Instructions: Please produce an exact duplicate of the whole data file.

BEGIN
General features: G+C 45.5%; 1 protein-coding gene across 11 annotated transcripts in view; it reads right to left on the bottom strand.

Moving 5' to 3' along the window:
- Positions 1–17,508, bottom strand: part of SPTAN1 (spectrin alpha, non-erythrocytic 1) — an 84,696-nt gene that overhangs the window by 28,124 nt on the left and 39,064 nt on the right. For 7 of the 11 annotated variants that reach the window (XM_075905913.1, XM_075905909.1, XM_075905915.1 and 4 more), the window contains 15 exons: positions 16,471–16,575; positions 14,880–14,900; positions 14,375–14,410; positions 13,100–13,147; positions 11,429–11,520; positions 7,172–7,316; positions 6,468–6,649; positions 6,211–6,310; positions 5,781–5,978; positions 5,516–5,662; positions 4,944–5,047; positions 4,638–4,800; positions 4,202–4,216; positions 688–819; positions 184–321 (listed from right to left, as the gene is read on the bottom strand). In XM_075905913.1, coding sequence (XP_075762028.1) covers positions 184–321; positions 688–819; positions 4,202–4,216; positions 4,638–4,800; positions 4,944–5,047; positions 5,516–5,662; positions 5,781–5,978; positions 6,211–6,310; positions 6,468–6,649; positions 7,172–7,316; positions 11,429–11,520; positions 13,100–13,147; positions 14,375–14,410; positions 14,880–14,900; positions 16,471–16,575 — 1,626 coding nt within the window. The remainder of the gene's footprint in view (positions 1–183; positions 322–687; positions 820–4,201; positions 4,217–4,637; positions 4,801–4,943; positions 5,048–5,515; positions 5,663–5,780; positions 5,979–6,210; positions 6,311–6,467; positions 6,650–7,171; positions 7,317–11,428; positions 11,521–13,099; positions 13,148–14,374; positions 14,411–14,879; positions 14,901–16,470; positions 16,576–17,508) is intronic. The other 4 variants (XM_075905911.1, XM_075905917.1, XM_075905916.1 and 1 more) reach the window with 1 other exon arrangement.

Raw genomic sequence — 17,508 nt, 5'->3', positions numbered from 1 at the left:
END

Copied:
General features: G+C 45.5%; 1 protein-coding gene across 11 annotated transcripts in view; it reads right to left on the bottom strand.

Moving 5' to 3' along the window:
- Positions 1–17,508, bottom strand: part of SPTAN1 (spectrin alpha, non-erythrocytic 1) — an 84,696-nt gene that overhangs the window by 28,124 nt on the left and 39,064 nt on the right. For 7 of the 11 annotated variants that reach the window (XM_075905913.1, XM_075905909.1, XM_075905915.1 and 4 more), the window contains 15 exons: positions 16,471–16,575; positions 14,880–14,900; positions 14,375–14,410; positions 13,100–13,147; positions 11,429–11,520; positions 7,172–7,316; positions 6,468–6,649; positions 6,211–6,310; positions 5,781–5,978; positions 5,516–5,662; positions 4,944–5,047; positions 4,638–4,800; positions 4,202–4,216; positions 688–819; positions 184–321 (listed from right to left, as the gene is read on the bottom strand). In XM_075905913.1, coding sequence (XP_075762028.1) covers positions 184–321; positions 688–819; positions 4,202–4,216; positions 4,638–4,800; positions 4,944–5,047; positions 5,516–5,662; positions 5,781–5,978; positions 6,211–6,310; positions 6,468–6,649; positions 7,172–7,316; positions 11,429–11,520; positions 13,100–13,147; positions 14,375–14,410; positions 14,880–14,900; positions 16,471–16,575 — 1,626 coding nt within the window. The remainder of the gene's footprint in view (positions 1–183; positions 322–687; positions 820–4,201; positions 4,217–4,637; positions 4,801–4,943; positions 5,048–5,515; positions 5,663–5,780; positions 5,979–6,210; positions 6,311–6,467; positions 6,650–7,171; positions 7,317–11,428; positions 11,521–13,099; positions 13,148–14,374; positions 14,411–14,879; positions 14,901–16,470; positions 16,576–17,508) is intronic. The other 4 variants (XM_075905911.1, XM_075905917.1, XM_075905916.1 and 1 more) reach the window with 1 other exon arrangement.

Raw genomic sequence — 17,508 nt, 5'->3', positions numbered from 1 at the left: